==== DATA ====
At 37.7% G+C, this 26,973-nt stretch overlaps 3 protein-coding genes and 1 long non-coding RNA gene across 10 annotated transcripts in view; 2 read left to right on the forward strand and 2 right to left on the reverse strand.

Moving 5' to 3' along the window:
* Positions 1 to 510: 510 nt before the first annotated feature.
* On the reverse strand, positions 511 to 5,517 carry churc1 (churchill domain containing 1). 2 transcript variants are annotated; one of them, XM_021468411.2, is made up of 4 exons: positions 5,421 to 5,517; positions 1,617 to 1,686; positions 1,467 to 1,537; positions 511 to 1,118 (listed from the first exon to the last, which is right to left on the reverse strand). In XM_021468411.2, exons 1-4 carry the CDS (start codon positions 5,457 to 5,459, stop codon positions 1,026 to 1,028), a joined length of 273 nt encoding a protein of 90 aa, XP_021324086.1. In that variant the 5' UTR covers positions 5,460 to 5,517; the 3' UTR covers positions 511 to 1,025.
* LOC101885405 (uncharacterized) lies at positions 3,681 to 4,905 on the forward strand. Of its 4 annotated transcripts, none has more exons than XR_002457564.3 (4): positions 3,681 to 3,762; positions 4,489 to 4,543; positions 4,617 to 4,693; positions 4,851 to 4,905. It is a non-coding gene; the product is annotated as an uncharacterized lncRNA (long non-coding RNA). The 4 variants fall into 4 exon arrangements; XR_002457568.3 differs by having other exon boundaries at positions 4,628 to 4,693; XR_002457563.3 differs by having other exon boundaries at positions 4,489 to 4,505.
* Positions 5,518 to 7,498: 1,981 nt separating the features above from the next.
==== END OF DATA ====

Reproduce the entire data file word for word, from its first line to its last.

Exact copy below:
At 37.7% G+C, this 26,973-nt stretch overlaps 3 protein-coding genes and 1 long non-coding RNA gene across 10 annotated transcripts in view; 2 read left to right on the forward strand and 2 right to left on the reverse strand.

Moving 5' to 3' along the window:
* Positions 1 to 510: 510 nt before the first annotated feature.
* On the reverse strand, positions 511 to 5,517 carry churc1 (churchill domain containing 1). 2 transcript variants are annotated; one of them, XM_021468411.2, is made up of 4 exons: positions 5,421 to 5,517; positions 1,617 to 1,686; positions 1,467 to 1,537; positions 511 to 1,118 (listed from the first exon to the last, which is right to left on the reverse strand). In XM_021468411.2, exons 1-4 carry the CDS (start codon positions 5,457 to 5,459, stop codon positions 1,026 to 1,028), a joined length of 273 nt encoding a protein of 90 aa, XP_021324086.1. In that variant the 5' UTR covers positions 5,460 to 5,517; the 3' UTR covers positions 511 to 1,025.
* LOC101885405 (uncharacterized) lies at positions 3,681 to 4,905 on the forward strand. Of its 4 annotated transcripts, none has more exons than XR_002457564.3 (4): positions 3,681 to 3,762; positions 4,489 to 4,543; positions 4,617 to 4,693; positions 4,851 to 4,905. It is a non-coding gene; the product is annotated as an uncharacterized lncRNA (long non-coding RNA). The 4 variants fall into 4 exon arrangements; XR_002457568.3 differs by having other exon boundaries at positions 4,628 to 4,693; XR_002457563.3 differs by having other exon boundaries at positions 4,489 to 4,505.
* Positions 5,518 to 7,498: 1,981 nt separating the features above from the next.